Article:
Herbal and botanical supplements
- 1 Information about Herbal and botanical supplements
- 2 40% of the US population use them
- 3 Mechanism of action of Herbal and botanical supplements
- 4 FDA approval information for Herbal and botanical supplements
- 5 Articles on Herbal and botanical supplements
- 6 Learn more about Herbal and botanical supplements
Information about Herbal and botanical supplements
Herbal and dietary supplements (HDS) are commonly used by many people, both healthy and with specific ailments. The “well” HDS user often seeks to preserve health or promote a healthier lifestyle. The ailing HDS user seeks to supplement conventional therapies, hoping to achieve better health, or even to substitute for prescribed medications, with the perception that HDS are safe and as effective.
40% of the US population use them
It is estimated that over 40% of the U.S. population uses alternative therapies of some kind, most commonly HDS. Up to 40% of patients attending liver clinics also use supplements. Alarmingly, however, most patients who use HDS do not reveal this to their primary care provider. Moreover, it is not uncommon for providers to fail to ascertain a history of HDS use from their patients. Users of HDS tend to be Asians, younger, highly educated, and more health conscious than nonusers. The most common reasons for their use include obesity/weight loss, body building, menopausal symptoms, gastrointestinal disorders such as indigestion or constipation, liver disease, and neurological complaints such as headache and migraines.
Mechanism of action of Herbal and botanical supplements
Herbal and dietary supplements are considered foods, and are defined as products taken by mouth that contain a dietary ingredient intended to supplement the diet. These ingredients include vitamins, minerals, herbs and other botanicals, amino acids, enzymes, organ tissues, and metabolites. However, since HDS are not drugs, they are regulated differently than conventional pharmaceuticals.
FDA approval information for Herbal and botanical supplements
Under the Dietary Supplement Health and Education Act of 1994 (DSHEA) (http://www.fda.gov/Food/DietarySupplements/default.htm), manufacturers of HDS are responsible for the safety of their products, but need not have FDA approval before marketing. More recently, the Current Good Manufacturing Practices–Dietary Supplement Act (2007)–establishes the minimum standards for manufacturing, packaging, labeling, and holding, and is intended to ensure the identify, purity, quality, strength, and composition. Manufacturers are not required to conduct preclinical safety and efficacy assessments prior to marketing. The FDA’s specific responsibility is to determine if an HDS is unsafe, after which it can take action to recommend withdrawal from the market. Concern over a specific HDS or ingredient usually is triggered from reports of adverse events which may come from MEDWATCH or the manufacturer, which is statutorily compelled to alert the FDA of such events about which it becomes aware.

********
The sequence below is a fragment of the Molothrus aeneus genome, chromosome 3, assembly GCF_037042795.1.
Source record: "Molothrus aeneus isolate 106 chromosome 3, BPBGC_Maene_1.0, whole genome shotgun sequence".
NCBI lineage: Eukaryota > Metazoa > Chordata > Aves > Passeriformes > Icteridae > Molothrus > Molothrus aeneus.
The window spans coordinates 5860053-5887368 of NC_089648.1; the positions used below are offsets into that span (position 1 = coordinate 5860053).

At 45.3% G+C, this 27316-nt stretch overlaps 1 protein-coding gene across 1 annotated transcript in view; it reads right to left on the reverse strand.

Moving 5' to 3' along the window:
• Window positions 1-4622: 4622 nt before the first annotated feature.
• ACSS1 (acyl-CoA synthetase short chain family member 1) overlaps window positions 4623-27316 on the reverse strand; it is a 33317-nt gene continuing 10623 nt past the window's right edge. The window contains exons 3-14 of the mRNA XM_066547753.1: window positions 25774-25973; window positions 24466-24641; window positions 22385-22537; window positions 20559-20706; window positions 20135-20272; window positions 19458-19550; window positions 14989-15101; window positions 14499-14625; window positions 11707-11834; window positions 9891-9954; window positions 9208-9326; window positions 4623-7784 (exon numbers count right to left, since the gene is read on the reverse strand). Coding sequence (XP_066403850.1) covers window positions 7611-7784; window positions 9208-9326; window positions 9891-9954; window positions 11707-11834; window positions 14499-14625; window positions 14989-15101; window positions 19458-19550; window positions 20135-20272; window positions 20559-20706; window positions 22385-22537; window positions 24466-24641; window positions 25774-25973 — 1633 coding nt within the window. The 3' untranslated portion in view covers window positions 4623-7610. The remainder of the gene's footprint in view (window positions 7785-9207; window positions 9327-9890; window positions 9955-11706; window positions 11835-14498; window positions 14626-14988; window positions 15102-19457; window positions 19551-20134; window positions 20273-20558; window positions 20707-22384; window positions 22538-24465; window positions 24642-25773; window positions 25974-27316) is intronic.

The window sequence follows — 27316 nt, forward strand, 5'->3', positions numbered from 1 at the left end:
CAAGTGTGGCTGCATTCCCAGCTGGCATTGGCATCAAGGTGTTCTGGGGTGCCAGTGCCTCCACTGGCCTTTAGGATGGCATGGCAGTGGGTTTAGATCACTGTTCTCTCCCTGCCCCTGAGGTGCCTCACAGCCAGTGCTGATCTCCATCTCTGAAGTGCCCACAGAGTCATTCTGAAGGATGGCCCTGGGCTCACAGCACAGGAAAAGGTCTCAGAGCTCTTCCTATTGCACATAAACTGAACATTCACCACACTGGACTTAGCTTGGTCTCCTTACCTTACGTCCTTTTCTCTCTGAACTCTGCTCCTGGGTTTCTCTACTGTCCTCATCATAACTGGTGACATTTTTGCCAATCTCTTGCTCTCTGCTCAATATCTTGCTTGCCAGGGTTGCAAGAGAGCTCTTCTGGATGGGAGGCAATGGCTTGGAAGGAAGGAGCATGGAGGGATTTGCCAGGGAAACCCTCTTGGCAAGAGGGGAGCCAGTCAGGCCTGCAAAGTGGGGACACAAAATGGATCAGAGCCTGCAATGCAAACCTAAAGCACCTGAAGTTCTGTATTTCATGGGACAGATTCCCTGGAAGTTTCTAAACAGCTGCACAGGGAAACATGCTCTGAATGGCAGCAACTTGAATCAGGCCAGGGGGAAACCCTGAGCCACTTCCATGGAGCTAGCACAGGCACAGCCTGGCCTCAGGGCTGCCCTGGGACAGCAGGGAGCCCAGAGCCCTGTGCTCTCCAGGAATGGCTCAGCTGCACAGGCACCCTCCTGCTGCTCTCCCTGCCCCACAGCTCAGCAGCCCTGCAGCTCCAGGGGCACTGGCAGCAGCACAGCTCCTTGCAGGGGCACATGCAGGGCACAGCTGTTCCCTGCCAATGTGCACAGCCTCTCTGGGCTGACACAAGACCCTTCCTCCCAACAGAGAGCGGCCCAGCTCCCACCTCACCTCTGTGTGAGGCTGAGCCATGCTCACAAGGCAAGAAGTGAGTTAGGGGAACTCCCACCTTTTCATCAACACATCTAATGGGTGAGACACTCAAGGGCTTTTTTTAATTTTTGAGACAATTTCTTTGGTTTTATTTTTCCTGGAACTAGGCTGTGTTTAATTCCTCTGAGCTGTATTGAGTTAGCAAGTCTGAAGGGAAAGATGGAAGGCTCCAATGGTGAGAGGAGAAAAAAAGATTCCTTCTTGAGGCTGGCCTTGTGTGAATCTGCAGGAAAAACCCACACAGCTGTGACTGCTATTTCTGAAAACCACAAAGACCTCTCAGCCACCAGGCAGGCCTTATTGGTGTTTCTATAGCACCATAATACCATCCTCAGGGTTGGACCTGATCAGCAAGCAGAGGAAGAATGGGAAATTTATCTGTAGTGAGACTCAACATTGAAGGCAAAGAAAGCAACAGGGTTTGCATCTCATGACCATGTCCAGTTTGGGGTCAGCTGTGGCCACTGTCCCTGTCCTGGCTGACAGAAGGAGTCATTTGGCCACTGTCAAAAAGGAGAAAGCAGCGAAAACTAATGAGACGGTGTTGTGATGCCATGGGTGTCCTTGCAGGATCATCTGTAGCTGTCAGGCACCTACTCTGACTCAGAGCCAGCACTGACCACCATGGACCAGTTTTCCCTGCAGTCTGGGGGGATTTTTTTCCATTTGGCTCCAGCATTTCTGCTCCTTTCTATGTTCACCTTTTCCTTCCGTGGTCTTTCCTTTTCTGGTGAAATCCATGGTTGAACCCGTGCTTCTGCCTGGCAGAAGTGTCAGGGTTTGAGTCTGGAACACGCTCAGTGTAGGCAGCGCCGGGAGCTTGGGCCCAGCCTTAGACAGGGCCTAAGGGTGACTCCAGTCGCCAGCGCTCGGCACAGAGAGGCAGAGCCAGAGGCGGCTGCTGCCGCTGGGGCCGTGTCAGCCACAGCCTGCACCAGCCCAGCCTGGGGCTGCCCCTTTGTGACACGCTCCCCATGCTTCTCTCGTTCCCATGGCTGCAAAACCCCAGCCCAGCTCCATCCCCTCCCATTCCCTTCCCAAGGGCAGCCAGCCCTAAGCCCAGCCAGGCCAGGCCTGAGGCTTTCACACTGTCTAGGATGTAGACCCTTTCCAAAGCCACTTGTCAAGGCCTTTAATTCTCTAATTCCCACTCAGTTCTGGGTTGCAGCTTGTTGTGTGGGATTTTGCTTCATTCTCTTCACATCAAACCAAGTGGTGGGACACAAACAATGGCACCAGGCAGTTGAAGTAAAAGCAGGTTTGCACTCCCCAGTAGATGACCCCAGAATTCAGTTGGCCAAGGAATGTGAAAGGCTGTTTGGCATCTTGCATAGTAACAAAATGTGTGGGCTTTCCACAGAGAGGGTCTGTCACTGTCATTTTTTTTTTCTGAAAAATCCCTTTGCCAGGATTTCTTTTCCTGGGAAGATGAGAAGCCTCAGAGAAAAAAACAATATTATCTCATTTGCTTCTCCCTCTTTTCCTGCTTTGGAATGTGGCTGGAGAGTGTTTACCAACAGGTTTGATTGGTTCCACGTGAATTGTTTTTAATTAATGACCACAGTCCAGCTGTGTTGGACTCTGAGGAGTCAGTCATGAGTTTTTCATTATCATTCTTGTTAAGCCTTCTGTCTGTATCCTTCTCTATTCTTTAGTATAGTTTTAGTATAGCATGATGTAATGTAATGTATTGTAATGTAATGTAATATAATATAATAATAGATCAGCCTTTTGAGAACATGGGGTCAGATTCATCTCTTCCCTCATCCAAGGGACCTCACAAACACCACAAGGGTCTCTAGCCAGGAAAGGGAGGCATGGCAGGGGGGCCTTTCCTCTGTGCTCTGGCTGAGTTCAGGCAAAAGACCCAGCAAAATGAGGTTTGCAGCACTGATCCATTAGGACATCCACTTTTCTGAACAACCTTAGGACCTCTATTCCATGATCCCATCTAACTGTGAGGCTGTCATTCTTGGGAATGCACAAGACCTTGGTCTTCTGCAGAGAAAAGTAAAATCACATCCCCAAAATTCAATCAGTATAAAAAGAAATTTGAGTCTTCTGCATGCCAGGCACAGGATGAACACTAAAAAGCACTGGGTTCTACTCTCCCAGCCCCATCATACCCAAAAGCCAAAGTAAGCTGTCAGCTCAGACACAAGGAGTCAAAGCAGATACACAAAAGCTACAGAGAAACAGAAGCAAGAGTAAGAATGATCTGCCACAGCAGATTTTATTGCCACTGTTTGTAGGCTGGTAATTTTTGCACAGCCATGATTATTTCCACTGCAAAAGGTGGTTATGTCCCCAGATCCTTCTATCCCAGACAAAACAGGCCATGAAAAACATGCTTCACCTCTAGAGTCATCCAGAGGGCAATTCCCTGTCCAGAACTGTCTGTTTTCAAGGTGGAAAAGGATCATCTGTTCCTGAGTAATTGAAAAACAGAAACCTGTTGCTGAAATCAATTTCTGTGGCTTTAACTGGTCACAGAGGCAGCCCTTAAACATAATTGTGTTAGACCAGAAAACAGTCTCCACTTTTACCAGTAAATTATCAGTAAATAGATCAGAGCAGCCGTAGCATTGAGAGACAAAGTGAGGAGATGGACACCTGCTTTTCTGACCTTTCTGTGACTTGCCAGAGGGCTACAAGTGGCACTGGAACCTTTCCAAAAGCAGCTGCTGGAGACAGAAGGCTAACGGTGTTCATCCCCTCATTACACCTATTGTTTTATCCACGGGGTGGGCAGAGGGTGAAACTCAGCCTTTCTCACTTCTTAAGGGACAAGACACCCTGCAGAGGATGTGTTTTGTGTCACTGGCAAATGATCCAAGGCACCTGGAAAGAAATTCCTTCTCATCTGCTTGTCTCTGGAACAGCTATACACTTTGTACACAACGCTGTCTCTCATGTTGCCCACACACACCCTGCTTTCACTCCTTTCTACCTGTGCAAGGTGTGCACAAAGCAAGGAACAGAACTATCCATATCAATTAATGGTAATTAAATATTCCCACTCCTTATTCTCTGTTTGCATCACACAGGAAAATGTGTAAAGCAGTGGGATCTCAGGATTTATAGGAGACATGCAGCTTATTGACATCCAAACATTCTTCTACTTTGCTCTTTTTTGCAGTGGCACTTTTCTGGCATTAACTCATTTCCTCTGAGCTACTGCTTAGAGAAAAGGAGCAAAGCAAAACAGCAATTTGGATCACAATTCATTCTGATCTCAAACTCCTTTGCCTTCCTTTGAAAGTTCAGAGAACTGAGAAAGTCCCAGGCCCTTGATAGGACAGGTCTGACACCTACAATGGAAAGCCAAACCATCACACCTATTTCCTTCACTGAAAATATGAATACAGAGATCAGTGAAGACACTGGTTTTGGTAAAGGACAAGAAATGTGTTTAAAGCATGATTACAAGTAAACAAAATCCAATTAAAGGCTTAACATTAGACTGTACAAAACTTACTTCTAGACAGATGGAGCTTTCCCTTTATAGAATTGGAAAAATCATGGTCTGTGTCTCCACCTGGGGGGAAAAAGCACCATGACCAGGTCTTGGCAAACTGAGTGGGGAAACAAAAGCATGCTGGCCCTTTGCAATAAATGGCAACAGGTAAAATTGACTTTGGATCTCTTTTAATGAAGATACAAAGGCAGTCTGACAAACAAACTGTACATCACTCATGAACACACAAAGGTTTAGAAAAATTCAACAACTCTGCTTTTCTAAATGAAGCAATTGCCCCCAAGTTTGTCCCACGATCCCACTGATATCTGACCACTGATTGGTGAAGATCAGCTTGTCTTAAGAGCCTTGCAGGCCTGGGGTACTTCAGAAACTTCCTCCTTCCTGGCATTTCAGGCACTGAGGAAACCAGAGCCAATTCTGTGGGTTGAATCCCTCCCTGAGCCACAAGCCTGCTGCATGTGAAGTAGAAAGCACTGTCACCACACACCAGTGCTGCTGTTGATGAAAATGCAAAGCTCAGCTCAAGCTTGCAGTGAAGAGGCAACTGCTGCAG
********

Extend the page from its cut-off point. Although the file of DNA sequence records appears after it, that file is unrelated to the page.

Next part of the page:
- Aloe Vera, Ashwagandha, Astragalus, Bilberry, Black Cohosh, Butterbur, Cat's Claw, Cascara, Chaparral, Comfrey, Crofelemer, Echinacea, Ephedra, Fenugreek, Flavocoxid, Garcinia cambogia, Germander, Ginkgo, Ginseng, Greater Celandine, Green Tea, Hoodia, Hops, Horse Chestnut, Hyssop, Kava Kava, Kratom, Lavender, Maca, Margosa Oil, Melatonin, Milk Thistle, Noni, Passionflower, Pennyroyal Oil, Red Yeast Rice, Resveratrol, Saw Palmetto, Senna, Skullcap, Spirulina, St. John's Wort, Turmeric, Usnic Acid, Valerian, Yohimbine
Chinese and Other Asian Herbal Medicines
- Ba Jiao Lian, Bol Gol Zhee, Chi R Yun, Jin Bu Huan, Ma Huang, Sho Saiko To and Dai Saiko To, Shou Wu Pian
Multi-Ingredient Nutritional Supplements
Articles on Herbal and botanical supplements
Learn more about Herbal and botanical supplements
- Dailymed label info on Herbal and botanical supplements
- Scientific articles on Herbal and botanical supplements